Sweets: We used the locational background for a lot of the marketing leading up to and during… uh… as well as during the sales period, until about March. But yeah, I do agree, we can pull back a wee bit on going insane on things. Unless we're also planning on doing a tour of next time. Which by the way, tour of Japan, it seems highly unlikely but I'd like to try that in 2024.
Me: 2024, assuming we're all still alive by then, I would not mind going on tour. But as a vacation, not work.
Sweets: I was thinking we do it as work, we bring along a few people and we do shoots on sites, in various locations.
Me: [uncomfortable laughter] Oh hell no.
Sweets: What's the worst that happens? We end up snowed in Hokkaido?
Me: The worst that happens is everything that just happened.
Sweets: Nah, it'll be better by then. We will have more infrastructure.
Me: I wanna die.
Sweets: As currently our infrastructure is very minimalist.
Me: I was the infrastructure!
Sweets: Exactly.
Me: All of it!

Me: You mentioned earlier that despite all the things that happened, you're looking to do more Suit Up projects. What is the drive behind that?

Sweets: There's a number of drives behind that. One, I really enjoyed doing the project itself. It was challenging. It was difficult. It gave me a headache but there were a lot of challenges that I saw, now that I've been through it once, I can solve them faster and better than I did before. Two, it'll help push more of the overall brand out there so people will see it, people will understand it, people will hear about it. Three, it'll give us more of a presence out there for people. There's plenty of cosplay style sites and things that don't bother pushing out there and on the East Coast there's nothing. The East Coast used to have, I think it was Nerd Goddess over here and I believe that was the East Coast version of Cosplay Deviant essentially, and they went belly up a while ago… or at least I haven't heard a word from them in forever which is weird. Whereas Cosplay Deviant you'll still hear about their newest book, their newest calendar, their newest whatever and it's one of those things that the East Coast doesn't have this. It's a ripe market. The midwest doesn't have this. It's a ripe market. If I can get in to either one of those markets, I can establish a brand, establish a name, establish… more products, get connections, work my way in.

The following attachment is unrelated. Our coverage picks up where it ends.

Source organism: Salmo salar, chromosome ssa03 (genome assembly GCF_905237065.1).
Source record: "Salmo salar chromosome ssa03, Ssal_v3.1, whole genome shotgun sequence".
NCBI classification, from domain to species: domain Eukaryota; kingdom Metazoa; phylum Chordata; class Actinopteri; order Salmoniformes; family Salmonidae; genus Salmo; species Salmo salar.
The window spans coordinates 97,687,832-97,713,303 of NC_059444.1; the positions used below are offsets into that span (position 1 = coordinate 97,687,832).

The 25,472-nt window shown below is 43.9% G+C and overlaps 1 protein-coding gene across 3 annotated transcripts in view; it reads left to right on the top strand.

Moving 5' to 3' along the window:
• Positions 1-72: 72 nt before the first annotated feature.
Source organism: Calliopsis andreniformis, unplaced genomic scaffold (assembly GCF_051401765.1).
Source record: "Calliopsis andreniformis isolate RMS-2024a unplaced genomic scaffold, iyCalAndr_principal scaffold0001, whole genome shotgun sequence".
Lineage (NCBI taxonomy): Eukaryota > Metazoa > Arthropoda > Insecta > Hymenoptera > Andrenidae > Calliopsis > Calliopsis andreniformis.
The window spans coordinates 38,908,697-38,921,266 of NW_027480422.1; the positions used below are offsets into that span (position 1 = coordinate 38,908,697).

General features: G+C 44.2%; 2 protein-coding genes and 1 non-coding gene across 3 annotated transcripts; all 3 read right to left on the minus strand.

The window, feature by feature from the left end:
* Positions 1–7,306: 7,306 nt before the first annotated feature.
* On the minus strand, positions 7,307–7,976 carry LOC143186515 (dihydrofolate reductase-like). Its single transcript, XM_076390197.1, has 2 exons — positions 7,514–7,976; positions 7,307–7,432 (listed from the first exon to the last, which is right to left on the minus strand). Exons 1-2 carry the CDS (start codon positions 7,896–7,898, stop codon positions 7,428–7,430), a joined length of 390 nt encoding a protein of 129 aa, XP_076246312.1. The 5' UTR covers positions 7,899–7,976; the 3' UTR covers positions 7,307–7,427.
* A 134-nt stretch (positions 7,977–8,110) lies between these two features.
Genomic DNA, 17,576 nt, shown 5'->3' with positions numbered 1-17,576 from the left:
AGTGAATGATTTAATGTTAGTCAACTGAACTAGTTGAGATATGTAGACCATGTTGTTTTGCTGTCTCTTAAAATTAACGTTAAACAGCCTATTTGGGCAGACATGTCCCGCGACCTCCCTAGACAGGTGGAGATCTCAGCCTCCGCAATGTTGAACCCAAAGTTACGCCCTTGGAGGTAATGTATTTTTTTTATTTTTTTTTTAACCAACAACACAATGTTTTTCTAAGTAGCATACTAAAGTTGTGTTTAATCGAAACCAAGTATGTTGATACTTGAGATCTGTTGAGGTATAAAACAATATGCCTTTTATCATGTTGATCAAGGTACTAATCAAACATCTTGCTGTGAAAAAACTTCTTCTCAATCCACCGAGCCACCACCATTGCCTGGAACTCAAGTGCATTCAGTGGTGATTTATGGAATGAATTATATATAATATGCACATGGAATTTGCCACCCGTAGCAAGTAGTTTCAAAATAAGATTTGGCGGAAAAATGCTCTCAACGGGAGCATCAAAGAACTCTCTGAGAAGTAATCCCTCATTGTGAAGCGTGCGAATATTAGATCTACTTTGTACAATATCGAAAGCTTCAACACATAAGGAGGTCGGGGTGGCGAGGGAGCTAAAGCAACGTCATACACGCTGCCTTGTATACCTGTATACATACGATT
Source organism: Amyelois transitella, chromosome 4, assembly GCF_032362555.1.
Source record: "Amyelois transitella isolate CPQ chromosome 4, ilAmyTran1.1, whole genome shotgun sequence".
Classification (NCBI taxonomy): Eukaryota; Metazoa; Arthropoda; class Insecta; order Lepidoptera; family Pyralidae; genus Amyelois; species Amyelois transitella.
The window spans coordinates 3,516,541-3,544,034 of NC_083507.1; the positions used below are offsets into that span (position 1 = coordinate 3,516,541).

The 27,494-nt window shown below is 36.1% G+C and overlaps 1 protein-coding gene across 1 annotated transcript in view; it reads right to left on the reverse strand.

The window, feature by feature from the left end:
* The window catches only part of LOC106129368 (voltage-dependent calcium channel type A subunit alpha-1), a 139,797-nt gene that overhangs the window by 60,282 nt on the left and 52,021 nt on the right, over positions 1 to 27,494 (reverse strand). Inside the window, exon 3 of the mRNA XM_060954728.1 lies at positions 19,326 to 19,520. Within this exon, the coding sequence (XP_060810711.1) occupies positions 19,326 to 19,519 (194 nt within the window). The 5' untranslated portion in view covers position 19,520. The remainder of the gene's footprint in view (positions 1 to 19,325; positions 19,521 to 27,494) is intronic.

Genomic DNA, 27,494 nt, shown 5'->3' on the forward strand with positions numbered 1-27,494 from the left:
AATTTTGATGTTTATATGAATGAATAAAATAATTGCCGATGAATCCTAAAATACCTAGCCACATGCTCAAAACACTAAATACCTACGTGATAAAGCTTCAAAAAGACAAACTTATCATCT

Me: So is there like an end goal in mind once you do all those things?
Sweets: I want this to become not only self-sustaining but profitable.
Sweets: That's what I'm looking for. The end goal is to be able to produce products, entertainment, information, for people to enjoy regardless of whatever creed, nationality, I don't care, and just enjoy things. I'm kinda sick and tired of seeing everyone crap on everyone else, on things that don't apply to what's happening at the time. I could give a rat's butt about someone being snarky to someone else cosplay-wise if they have a decent time. I'm tired of the that's my character mentality in the cosplay community. I want people to realize that if they want to act like divas and professionals, they have to act like actual professionals first. No one wants to work with a diva. You aren't so good that you can't be replaced.

Fact Check: The website Sweets mentioned is actually called "My Geek Goddess" and is still active and publishing.

Sweets: Is there a location you would like to try and shoot at… for the next one? In the United States. IN THE UNITED STATES!

Me: I don't think I will ever be drunk enough to agree to that.
Sweets: Sure you will be.
Me: No.
Just who's supposed to be the interviewer around here?